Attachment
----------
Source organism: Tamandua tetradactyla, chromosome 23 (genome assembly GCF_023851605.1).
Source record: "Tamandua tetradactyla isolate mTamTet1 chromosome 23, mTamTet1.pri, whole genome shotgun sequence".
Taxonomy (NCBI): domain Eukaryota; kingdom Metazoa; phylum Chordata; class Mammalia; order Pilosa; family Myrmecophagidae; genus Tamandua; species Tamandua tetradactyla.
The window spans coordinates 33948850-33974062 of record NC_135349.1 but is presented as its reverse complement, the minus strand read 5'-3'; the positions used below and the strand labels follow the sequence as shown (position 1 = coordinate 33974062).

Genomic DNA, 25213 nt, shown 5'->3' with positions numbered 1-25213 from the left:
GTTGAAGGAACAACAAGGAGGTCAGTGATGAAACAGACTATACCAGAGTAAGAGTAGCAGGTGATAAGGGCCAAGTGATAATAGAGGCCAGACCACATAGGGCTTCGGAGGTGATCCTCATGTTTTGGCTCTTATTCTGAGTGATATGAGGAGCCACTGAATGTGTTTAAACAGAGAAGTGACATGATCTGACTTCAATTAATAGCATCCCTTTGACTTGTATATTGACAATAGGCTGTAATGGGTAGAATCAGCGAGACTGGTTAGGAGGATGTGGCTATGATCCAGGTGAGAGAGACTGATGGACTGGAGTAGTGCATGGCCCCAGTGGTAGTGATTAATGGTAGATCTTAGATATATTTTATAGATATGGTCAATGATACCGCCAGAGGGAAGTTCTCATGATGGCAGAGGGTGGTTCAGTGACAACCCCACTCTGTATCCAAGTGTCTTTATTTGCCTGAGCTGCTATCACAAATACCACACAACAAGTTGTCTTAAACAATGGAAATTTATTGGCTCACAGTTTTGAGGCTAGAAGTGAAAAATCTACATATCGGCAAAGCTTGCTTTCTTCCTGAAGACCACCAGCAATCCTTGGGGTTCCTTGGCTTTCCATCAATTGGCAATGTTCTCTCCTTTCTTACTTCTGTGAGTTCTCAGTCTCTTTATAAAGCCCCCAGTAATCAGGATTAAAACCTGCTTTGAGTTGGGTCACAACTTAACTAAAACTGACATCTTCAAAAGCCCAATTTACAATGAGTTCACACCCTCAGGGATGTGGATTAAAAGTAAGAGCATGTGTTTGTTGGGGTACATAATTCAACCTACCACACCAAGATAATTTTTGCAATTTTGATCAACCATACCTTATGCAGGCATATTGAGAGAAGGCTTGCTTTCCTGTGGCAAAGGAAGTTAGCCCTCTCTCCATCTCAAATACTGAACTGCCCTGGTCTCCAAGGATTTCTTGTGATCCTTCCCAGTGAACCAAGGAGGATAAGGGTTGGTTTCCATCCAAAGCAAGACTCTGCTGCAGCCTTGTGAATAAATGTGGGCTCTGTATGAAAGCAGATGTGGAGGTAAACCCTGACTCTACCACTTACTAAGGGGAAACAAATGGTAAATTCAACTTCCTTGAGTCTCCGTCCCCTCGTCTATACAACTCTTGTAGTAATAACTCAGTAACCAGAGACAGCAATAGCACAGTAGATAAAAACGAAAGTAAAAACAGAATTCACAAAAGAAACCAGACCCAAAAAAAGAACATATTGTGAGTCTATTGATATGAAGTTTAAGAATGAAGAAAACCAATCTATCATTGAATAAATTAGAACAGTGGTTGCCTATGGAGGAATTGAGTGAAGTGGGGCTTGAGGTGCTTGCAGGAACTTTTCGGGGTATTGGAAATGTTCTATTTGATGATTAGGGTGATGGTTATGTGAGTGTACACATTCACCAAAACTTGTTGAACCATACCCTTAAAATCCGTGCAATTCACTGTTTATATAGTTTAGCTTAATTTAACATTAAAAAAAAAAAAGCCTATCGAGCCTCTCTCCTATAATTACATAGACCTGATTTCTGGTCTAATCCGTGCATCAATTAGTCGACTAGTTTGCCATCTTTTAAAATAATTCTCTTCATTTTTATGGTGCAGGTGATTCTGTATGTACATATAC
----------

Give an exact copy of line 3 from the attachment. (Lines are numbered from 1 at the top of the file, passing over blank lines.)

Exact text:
Taxonomy (NCBI): domain Eukaryota; kingdom Metazoa; phylum Chordata; class Mammalia; order Pilosa; family Myrmecophagidae; genus Tamandua; species Tamandua tetradactyla.